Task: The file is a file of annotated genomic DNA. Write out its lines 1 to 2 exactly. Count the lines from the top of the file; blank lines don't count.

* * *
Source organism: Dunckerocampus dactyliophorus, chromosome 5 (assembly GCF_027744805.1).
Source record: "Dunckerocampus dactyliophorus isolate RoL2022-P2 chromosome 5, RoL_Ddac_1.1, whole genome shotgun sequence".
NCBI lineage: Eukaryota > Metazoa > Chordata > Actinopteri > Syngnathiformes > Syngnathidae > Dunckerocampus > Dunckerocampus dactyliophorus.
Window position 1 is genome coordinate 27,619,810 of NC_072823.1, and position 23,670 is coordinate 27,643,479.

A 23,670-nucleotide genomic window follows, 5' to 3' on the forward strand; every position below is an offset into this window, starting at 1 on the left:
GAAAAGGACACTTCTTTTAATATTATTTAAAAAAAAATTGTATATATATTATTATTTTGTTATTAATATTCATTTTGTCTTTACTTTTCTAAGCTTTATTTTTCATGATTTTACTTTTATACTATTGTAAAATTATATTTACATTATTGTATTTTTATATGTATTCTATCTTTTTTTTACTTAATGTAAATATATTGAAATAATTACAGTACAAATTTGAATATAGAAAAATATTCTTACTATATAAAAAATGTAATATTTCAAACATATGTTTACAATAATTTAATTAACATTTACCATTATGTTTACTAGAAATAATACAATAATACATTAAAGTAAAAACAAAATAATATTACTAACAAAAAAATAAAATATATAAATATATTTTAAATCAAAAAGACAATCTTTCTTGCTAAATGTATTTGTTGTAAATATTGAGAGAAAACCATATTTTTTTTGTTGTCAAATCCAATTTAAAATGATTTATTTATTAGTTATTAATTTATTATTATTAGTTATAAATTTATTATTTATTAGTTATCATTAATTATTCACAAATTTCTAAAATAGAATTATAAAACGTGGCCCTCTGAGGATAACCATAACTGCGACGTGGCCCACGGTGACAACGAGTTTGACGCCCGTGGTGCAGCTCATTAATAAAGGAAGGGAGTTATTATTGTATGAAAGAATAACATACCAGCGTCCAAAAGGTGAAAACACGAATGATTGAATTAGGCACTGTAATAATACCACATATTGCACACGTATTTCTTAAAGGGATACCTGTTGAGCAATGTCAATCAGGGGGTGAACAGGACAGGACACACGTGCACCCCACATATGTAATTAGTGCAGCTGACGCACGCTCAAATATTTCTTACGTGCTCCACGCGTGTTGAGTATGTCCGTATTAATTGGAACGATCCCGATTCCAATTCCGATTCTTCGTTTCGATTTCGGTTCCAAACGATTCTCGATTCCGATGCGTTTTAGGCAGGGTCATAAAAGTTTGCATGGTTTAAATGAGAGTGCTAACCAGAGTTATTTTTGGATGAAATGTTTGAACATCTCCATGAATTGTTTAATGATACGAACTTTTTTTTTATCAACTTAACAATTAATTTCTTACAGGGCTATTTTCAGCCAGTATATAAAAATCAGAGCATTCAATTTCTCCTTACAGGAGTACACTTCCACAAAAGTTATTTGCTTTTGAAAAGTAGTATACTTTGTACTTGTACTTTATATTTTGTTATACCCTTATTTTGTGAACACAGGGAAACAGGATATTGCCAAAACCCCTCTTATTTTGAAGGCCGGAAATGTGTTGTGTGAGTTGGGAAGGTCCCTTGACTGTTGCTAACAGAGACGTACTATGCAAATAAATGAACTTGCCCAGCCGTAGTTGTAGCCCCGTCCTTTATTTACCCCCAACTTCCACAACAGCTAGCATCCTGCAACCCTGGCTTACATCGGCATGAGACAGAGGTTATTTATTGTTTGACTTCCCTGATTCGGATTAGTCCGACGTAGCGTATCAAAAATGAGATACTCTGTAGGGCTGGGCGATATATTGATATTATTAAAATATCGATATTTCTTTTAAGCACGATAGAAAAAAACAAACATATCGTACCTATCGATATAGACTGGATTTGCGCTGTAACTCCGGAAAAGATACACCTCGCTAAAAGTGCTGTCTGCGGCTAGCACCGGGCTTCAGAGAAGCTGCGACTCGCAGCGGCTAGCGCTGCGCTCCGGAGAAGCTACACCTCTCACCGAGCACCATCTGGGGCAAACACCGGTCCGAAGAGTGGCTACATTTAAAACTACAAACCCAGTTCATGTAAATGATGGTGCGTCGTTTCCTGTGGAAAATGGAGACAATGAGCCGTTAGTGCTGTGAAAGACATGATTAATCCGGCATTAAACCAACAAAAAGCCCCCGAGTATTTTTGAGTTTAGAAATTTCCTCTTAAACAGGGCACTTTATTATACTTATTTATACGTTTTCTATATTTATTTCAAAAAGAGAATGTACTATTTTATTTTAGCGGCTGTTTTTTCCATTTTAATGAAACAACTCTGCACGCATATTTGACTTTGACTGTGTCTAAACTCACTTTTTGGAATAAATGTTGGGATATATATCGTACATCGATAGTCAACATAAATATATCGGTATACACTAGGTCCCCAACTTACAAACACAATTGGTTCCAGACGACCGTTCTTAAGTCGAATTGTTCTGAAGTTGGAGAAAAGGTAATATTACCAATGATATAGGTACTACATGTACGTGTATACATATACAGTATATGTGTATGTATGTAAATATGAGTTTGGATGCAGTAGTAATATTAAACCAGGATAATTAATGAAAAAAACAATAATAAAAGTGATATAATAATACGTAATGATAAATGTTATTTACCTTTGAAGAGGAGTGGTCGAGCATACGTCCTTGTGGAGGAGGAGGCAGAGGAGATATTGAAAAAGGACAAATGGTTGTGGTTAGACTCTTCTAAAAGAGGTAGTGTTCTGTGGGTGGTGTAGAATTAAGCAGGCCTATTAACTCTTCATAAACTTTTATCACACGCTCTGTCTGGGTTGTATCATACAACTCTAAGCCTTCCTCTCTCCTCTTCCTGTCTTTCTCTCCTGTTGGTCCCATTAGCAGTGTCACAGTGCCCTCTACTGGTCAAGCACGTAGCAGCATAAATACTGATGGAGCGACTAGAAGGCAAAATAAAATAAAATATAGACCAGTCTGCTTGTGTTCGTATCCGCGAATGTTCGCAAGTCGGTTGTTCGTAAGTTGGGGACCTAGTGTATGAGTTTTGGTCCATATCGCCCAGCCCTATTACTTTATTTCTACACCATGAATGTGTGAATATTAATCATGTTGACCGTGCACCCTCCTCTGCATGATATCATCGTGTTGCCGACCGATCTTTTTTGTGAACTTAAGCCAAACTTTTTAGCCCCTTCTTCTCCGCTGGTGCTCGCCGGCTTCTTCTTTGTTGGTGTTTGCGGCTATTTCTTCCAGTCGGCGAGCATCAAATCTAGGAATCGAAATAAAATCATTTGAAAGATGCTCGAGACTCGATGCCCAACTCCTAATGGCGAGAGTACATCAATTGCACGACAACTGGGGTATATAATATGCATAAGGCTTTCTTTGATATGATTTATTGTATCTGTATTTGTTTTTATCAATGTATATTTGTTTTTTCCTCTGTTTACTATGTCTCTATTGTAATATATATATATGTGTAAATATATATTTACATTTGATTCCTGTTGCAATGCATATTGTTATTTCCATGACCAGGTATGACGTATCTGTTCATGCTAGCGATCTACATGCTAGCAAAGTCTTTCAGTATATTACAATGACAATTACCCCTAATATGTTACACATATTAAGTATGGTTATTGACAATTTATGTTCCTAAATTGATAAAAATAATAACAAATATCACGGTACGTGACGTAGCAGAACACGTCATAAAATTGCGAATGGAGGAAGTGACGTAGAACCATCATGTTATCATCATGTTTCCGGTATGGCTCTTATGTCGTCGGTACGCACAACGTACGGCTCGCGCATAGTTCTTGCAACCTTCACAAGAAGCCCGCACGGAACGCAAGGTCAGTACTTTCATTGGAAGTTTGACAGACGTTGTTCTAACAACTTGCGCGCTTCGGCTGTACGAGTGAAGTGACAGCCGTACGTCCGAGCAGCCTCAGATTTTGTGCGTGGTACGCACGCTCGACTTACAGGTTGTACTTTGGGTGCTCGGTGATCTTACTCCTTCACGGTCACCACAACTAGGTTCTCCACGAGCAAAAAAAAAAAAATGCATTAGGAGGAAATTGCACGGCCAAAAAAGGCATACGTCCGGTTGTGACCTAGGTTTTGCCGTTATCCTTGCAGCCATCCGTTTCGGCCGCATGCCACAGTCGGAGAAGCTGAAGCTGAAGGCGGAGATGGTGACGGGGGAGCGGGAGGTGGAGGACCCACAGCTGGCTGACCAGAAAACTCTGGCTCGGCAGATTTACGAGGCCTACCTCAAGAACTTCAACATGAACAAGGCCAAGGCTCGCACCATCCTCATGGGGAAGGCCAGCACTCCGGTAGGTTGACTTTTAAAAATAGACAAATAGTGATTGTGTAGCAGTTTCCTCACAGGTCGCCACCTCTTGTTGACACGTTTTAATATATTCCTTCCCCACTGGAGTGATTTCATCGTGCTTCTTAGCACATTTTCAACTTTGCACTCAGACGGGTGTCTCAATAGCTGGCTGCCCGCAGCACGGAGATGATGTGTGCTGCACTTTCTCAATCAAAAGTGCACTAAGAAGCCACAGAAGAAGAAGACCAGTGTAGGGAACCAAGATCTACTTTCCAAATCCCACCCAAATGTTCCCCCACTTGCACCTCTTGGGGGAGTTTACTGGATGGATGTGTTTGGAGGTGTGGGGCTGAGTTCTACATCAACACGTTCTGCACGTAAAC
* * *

Source organism: Dunckerocampus dactyliophorus, chromosome 5 (assembly GCF_027744805.1).
Source record: "Dunckerocampus dactyliophorus isolate RoL2022-P2 chromosome 5, RoL_Ddac_1.1, whole genome shotgun sequence".